It’s easier to place cameras and V2X roadside units (RSUs) on a lamppost. We already use cameras in many places, specifically for traffic control purposes. Commsignia roadside units are good accessories for them, as RSUs can get information from cameras about pedestrian movement. Recognition is reliable, and it’s harder to avoid.

Closely related to this topic is the possibility of using radio anchors that help to measure the position of nearby pedestrians. We use ultra-wideband technology, (UWB) to track people at intersections. Pedestrians only need a UWB tag or UWB-supported device, like certain mobile phones or smartwatches. The UWB gateway responsible for the positioning, like cameras, sends data to an RSU, which then sends V2X alerts to vehicles in the area.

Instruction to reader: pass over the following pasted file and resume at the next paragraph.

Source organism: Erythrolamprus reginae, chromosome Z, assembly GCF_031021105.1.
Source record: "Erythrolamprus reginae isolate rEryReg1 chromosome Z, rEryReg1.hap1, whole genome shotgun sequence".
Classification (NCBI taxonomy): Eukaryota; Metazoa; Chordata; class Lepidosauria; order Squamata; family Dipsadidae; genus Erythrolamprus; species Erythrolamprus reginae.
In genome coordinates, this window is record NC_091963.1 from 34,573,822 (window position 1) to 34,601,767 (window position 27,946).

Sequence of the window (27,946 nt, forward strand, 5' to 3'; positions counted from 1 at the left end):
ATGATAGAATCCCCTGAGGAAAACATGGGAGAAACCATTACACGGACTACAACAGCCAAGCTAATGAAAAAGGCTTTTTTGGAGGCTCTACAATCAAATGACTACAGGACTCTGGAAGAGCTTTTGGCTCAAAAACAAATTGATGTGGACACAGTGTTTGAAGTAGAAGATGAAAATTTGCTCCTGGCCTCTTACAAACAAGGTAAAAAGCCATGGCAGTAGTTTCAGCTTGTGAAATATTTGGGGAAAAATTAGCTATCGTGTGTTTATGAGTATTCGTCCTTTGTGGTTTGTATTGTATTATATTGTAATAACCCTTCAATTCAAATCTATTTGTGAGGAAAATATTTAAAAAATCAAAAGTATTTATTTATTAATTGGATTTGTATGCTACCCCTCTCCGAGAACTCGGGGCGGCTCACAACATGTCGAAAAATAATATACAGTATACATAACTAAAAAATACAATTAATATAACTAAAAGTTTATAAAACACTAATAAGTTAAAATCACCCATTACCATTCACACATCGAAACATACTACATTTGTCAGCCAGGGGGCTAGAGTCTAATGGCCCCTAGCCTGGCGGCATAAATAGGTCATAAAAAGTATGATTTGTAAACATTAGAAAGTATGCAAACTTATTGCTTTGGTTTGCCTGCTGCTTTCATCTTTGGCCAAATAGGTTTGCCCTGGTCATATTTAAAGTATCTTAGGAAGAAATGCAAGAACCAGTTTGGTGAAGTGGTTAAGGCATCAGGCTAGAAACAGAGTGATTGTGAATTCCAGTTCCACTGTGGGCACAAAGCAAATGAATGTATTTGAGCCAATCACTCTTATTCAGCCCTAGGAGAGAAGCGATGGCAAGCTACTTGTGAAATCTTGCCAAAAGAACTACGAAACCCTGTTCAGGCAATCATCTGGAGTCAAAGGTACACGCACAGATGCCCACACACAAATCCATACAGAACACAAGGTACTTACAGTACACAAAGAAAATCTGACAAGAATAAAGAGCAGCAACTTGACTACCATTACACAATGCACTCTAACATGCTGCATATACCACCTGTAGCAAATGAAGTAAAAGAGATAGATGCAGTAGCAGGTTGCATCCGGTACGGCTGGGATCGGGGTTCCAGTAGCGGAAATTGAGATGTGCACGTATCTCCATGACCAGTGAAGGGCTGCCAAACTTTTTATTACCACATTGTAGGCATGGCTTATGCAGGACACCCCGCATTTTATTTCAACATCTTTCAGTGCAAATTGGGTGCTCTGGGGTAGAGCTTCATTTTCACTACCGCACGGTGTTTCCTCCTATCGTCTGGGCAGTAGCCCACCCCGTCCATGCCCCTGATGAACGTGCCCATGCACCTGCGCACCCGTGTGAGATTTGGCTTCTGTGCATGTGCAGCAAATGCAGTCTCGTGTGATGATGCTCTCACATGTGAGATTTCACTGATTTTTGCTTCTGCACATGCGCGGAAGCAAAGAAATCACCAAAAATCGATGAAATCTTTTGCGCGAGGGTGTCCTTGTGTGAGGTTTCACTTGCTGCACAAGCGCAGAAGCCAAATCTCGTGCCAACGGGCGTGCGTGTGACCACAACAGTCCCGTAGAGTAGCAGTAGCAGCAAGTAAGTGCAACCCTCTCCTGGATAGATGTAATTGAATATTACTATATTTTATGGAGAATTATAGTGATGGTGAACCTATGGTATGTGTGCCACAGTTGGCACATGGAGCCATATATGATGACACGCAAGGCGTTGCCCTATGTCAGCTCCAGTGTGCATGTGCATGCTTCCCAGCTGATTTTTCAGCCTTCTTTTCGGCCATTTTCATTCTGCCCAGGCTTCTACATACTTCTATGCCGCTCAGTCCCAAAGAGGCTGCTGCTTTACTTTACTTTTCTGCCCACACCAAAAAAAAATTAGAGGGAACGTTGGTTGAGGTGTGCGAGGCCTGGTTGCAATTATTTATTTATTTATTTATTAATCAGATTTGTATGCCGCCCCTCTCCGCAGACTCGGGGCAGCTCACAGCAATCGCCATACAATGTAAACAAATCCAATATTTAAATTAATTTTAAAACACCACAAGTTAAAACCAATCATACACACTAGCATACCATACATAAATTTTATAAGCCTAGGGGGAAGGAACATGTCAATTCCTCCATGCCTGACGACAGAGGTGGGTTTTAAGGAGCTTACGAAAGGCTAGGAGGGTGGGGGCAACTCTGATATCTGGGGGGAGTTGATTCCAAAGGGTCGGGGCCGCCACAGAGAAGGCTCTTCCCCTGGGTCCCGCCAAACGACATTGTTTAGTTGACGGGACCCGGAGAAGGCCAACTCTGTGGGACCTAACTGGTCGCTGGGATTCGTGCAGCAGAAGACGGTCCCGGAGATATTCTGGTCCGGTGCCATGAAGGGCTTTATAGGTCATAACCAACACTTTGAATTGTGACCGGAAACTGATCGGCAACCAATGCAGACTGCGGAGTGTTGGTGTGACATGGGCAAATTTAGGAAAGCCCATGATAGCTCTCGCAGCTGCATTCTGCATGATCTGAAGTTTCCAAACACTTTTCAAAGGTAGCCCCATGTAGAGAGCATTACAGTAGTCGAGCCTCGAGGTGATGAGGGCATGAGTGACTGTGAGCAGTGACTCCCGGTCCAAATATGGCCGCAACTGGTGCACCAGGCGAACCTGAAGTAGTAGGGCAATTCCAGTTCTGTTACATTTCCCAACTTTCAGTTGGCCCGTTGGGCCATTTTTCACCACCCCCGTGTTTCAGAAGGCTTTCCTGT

These developments are particularly exciting since these are the same sensors and cameras used in cars. The only difference is we install them along the roads. With this technology we can increase safety for all road users, even those not equipped with their own sensors.

We’ve successfully tested both camera and UWB based recognition at intersections in the Secredas project, a huge collaboration between 70 European industrial partners to improve road safety and cybersecurity related technologies.

How about using location data coming from pedestrians’ mobile phones?

Well, that’s a tough question. Anyone can easily turn off location services manually on a mobile phone. Users might want, for example, to reduce the power consumption of their device. The same is true for the internet data connection. We have to take these into account when designing road safety systems based on mobile phones.

There are also tasks to be solved on the network side. A much denser installation is needed to be able to tell your pedestrian position extremely accurately – it only depends on 10 centimeters whether someone is on a sidewalk that shouldn’t trigger unnecessary warnings in cars or is already on the road where a warning can save lives.

You can learn more about our VRU protection solutions by clicking here.